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Tips for Ordering Wine in a Restaurant

The world of wines can be confusing. There are so many from which to choose, and while you may have developed some favorites that you enjoy while dining at home, when you get to a restaurant, you may feel overwhelmed by the wine list.

Truly, wine lists seem to be getting longer these days and some restaurants are known more for their selection of wines than for their food. This makes going to these establishments especially daunting, as we fear we’ll make the wrong wine choice and embarrass ourselves among our friends or cause a sneer from the snooty waiter or sommelier.

But ordering wine in a restaurant need not be a stressful experience. Though there are many individuals who are well-versed in the particulars of viticulture, many diners are just like you – they enjoy a good glass or bottle of wine with their meal and aren’t experts on the subject. Furthermore, many of the best restaurants with the most extensive wine lists include staff members that are more than willing to help with selections. You can take advantage of their expertise. But if you prefer to tackle the wine choices on your own, consider following some helpful guidelines.

Red or White??

If you have some basic knowledge of wine, you most likely know that white wines go with light foods like salads or poultry while red wines are best for hearty dishes like steaks, stews, or wild game. Of course, once you’ve narrowed your color choice, you’ll still need to consider the many varieties and choose one.

If you have favorites that you drink at home – like a Cabernet Sauvignon or a Syrah – look for those on the menu first. You may even find the specific brand you enjoy. If you stick to a specific type with which you are familiar, it is less likely that you’ll waste your money on a bottle you dislike.

You might also try pairing like with like. For example, if you order French food, try a glass or bottle of French wine. If you opt for lasagna, order a nice Italian Chianti. Spanish or Mexican food? Consider a Graciano or Godello.

You may find that you’ll need to buy more than one bottle, especially if you’re dining with a group that has chosen a wide variety of entrees. Remember to always consider the tastes of your fellow diners when choosing wine.


You’ll find that most restaurants offer bottles of wine in a large price range. Wine experts note that the most expensive isn’t necessarily the best tasting or the best deal. It is common practice to mark up the price of the most expensive and least expensive wines, these experts say, so it’s often wise to buy something that’s right in the middle. These bottles of wine will be closest to their “real” price and will most likely taste good as well.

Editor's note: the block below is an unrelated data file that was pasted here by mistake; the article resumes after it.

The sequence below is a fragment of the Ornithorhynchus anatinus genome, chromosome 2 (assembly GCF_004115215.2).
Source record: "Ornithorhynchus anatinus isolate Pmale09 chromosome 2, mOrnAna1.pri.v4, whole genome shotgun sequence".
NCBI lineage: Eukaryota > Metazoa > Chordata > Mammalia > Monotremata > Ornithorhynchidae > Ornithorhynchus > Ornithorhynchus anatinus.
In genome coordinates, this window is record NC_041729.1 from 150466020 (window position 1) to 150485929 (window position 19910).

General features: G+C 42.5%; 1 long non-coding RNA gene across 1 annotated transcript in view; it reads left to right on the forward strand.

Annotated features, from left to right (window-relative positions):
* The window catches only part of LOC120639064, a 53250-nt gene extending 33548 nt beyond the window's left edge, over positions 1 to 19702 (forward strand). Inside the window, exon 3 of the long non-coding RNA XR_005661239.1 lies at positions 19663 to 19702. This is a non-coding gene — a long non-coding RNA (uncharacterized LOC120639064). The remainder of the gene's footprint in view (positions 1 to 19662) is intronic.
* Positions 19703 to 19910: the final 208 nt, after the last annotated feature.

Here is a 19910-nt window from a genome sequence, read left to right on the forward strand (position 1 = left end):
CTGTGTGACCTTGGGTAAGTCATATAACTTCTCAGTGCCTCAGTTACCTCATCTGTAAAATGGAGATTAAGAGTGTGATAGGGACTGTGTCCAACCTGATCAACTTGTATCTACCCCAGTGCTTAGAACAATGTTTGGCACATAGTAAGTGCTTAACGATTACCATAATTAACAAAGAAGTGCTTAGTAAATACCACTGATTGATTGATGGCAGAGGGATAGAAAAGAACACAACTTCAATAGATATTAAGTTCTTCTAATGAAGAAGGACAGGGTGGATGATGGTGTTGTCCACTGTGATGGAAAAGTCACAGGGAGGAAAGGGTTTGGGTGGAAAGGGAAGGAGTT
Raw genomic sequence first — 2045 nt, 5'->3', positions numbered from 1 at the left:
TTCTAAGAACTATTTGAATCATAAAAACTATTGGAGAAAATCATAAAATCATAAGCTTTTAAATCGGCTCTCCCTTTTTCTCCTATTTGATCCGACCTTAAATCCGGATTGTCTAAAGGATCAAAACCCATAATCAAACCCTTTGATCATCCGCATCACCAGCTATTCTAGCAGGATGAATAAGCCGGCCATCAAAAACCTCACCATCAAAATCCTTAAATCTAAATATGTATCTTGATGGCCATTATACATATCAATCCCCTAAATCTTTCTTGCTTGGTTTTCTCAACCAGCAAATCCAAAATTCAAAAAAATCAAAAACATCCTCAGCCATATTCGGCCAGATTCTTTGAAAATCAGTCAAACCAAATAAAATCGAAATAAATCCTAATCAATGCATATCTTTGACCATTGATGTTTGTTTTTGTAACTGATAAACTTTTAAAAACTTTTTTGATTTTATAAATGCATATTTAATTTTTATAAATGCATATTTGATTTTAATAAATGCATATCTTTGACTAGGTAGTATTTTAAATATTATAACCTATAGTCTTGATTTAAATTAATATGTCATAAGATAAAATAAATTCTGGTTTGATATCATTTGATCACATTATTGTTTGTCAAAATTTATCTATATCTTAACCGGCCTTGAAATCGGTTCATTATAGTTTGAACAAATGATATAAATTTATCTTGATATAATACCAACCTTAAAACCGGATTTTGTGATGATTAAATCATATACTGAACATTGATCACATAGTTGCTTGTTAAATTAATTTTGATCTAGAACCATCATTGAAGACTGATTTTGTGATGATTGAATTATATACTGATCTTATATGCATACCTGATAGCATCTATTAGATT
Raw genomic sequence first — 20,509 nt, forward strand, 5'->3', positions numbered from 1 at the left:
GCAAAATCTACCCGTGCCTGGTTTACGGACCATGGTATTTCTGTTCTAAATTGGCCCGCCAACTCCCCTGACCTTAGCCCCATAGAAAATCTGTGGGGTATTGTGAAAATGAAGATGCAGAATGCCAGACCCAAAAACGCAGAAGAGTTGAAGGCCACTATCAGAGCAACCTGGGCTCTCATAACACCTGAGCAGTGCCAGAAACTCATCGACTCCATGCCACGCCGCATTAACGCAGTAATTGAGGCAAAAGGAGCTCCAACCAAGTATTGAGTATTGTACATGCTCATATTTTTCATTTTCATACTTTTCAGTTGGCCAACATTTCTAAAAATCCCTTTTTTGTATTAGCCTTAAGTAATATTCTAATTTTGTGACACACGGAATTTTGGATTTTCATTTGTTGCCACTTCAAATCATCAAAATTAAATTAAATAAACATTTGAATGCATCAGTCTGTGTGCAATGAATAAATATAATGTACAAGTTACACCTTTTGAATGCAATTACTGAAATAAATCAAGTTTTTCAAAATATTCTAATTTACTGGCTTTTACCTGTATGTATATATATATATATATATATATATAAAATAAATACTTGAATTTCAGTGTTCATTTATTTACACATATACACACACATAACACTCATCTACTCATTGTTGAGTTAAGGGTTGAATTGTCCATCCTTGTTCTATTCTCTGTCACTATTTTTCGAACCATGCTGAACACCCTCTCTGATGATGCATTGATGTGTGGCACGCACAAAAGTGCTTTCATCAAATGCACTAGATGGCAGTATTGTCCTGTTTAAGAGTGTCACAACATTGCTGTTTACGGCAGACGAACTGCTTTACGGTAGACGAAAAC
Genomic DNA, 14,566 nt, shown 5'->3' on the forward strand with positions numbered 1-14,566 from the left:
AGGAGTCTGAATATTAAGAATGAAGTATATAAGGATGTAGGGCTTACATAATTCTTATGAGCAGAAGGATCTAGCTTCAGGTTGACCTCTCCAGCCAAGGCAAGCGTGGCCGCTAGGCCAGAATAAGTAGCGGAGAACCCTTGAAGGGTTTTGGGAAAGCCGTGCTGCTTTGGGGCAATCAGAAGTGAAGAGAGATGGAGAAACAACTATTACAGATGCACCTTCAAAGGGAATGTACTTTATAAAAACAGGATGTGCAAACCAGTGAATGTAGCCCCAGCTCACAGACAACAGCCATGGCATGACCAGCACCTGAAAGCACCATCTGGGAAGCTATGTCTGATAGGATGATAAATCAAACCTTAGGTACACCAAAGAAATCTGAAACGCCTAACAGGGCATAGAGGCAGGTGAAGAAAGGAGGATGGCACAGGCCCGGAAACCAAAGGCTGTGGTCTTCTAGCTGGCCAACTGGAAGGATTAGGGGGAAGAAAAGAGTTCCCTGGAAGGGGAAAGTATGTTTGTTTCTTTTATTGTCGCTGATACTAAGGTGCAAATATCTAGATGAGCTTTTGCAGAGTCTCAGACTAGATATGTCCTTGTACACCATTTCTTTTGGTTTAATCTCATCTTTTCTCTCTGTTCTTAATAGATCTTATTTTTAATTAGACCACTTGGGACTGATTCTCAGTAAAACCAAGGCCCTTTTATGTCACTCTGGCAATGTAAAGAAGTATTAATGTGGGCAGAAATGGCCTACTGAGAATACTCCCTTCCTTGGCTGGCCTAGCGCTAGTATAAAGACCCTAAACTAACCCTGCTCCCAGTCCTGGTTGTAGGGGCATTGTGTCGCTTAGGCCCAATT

As you’re muddling through the list of available wines, you may find that your waiter suggests the house wine, especially if he thinks you’re confused as to the best choice. He/she is pushing this because they have an abundance of this wine and want to sell as many bottles as possible. But these also tend to have a high mark-up and aren’t always your best bet. However, if you aren’t well versed in wine selection, it’s an easy choice and you’ll only need to decide on whether you want white or red.

If you’re pretty sure you’re only going to drink a little, purchase just one glass. However, buying the bottle is always the better deal, so if having more than one glass is an option or if you’re sharing with others at your table, go for the bottle. Also, the house wine is indeed a wise choice when it comes to purchasing by the glass simply because it is the one sold most and is probably freshest.

Tasting the Wine

If you’re at a “fancy” restaurant, chances are your waiter or the sommelier will bring your wine to the table and present it to you for tasting. Most likely, you’ll be presented with the cork first but unless you are really well-versed in wine, sniffing it probably won’t mean anything to you…even though it may make you look knowledgeable! Opt instead to look at the small amount of wine that the server will pour in your glass. Be sure it is clear, not cloudy. Next, swirl it around in your glass and sniff it. Does it have a pleasant smell? If it’s either cloudy or has an unpleasant smell, send it back. A good restaurant will not argue with you about this.

You may find that after you accept the wine and it is poured for you and your guests that you don’t like it. Too bad! It’s not proper to send back the wine at that point. Simply note the variety and producer of the wine and don’t order it next time.